It was impossible to live long with such unresolvable uncertainties. In reaction to this harsh and rather unhealthy fear of death, man fell even further from the Truth, reaching for comfort in rationalizations. Death became romanticized; beauty and death were considered poetic sisters. This view of death was reflected in the changing design of tombstones which no longer depicted skulls or scythes, but were graced by cherubs, vases, willows and butterflies. Even the lessons in McDuffy’s “4th Eclectic Reader” concentrated on themes of death, frequently of children and often characterized by a superficial sweetness. Death came to be thought of as a peaceful and beautiful deliverance. The more man came to rationalize away the fear of death, the more freedom he felt to lead a life of self-indulgence.
The 20th century has only seen this fantasy carried to its logical conclusion. When death is present at all, it is carefully camouflaged; embalming is the rule, coffins are called caskets—which are available in many styles; undertakers are called funeral directors; fake grass is carefully arranged around the burial site to cover the earth; funerals are being replaced by memorial services where not even the coffin is present; cremation is becoming more popular—the scattered ashes leave not so much as a headstone in remembrance of death’s awesome reality.
The foolish are afraid of death as the greatest of evils, but wise men seek it as a rest after their toils and as the end of evils.
[St. Ambrose of Milan]
Some time ago, “Time” magazine had an article on a funeral in a Roman Catholic church in which the priest was dressed in festive, mod vestments and a clown skipped around tying balloons to the coffin. There is no reason to be shocked; this is merely the reflection of our self-centered, pleasure-seeking, American life-style. The lack of seriousness which characterizes today’s society penetrates even unto death.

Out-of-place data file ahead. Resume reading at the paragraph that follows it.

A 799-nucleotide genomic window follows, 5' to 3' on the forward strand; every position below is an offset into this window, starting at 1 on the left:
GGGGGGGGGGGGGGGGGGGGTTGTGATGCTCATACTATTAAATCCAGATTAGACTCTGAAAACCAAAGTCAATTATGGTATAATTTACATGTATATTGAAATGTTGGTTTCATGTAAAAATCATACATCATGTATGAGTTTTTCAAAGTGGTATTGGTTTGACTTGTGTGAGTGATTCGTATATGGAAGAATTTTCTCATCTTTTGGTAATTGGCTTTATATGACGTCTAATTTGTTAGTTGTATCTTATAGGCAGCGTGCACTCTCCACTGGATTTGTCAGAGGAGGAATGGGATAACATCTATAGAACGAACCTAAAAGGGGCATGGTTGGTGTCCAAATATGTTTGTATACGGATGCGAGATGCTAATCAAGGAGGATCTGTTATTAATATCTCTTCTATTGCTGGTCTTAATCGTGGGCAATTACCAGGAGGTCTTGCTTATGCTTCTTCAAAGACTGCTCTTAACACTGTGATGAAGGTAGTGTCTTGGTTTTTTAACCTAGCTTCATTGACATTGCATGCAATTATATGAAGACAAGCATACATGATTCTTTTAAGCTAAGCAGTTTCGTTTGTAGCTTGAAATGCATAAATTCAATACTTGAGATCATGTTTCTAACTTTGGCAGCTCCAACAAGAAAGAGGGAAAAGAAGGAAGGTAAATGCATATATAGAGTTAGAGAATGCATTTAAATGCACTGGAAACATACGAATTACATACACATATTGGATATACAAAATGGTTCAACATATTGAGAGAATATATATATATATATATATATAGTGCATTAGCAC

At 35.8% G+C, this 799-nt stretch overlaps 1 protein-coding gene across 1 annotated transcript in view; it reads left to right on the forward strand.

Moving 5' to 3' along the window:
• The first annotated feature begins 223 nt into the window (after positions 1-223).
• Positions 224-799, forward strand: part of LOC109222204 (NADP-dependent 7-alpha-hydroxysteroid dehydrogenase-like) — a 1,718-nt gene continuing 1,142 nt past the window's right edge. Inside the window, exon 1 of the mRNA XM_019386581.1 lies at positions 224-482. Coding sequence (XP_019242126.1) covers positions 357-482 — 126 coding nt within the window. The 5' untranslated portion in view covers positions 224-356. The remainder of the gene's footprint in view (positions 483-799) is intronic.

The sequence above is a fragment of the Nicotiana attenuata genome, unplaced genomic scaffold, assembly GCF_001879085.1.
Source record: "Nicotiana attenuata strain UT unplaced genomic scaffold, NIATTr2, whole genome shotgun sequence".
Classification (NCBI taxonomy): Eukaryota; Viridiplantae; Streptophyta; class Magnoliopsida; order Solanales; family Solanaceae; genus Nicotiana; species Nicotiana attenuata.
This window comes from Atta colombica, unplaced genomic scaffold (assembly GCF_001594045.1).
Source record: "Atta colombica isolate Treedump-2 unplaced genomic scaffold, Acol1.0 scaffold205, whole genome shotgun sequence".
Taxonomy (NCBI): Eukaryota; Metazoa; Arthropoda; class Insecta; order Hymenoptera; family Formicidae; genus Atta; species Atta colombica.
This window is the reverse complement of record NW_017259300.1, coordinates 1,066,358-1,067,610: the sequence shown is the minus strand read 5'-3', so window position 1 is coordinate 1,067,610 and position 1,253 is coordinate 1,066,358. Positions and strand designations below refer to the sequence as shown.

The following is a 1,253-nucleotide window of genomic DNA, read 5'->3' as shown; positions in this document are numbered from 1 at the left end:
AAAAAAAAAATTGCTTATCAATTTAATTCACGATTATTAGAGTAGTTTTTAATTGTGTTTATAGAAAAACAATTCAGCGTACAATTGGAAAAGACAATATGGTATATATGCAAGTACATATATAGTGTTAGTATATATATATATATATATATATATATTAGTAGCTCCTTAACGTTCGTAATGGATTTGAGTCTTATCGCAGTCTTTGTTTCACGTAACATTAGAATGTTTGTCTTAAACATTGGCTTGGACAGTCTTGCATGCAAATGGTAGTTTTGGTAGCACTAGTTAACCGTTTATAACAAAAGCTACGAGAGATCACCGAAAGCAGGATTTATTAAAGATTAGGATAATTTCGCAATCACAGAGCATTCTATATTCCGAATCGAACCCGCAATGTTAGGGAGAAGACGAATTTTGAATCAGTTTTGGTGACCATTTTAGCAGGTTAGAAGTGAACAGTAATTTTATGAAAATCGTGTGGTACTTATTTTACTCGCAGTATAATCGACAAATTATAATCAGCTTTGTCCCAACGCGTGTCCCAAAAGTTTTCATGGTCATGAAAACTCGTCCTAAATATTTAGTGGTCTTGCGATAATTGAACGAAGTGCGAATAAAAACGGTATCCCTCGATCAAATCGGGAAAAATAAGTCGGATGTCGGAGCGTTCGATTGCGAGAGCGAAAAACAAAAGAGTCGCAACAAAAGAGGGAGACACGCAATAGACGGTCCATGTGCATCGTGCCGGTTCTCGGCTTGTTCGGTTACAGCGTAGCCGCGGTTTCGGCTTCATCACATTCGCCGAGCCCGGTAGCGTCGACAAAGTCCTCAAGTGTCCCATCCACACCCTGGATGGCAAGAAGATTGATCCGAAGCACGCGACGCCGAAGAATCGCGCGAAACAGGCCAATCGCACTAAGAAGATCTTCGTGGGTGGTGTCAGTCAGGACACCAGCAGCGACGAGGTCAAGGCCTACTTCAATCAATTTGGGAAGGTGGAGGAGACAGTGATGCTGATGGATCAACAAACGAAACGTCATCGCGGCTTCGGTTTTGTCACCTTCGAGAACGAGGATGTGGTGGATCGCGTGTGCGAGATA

How does all this affect our attitude toward the dying? Alas, our society is so consumed with its passion for youth, physical fitness, and beauty, that even the proximity of death is uncomfortable and to be avoided. The aged and infirm are bothersome, inconvenient; they are moved out of their own environments and into nursing homes and hospitals where they are monitored by machines. Sometimes excessive sedation causes them to be socially non-functional. The dying patient, as an individual human being, can easily become unimportant, irrelevant and very lonely.
What can be done to help the dying? First, we must recognize that they are God’s creation; they possess immortal souls and they should be important to us. We should talk to them with honesty and compassion, avoiding platitudes and fakery. Life has become very abnormal. We ourselves partake of this immature, self-indulgent, pleasure-seeking society. If we could make more of an effort to regain even a small degree of normalcy, of truth, to calm and soften our hearts, this would be of great help in trying to minister to the dying.
It is also important that the dying be reassured that family and physician are committed to working with them through the entire course of their ordeal. The dying need companionship and, if at all possible, familiar surroundings. To die at home is ideal.
When Faced With Death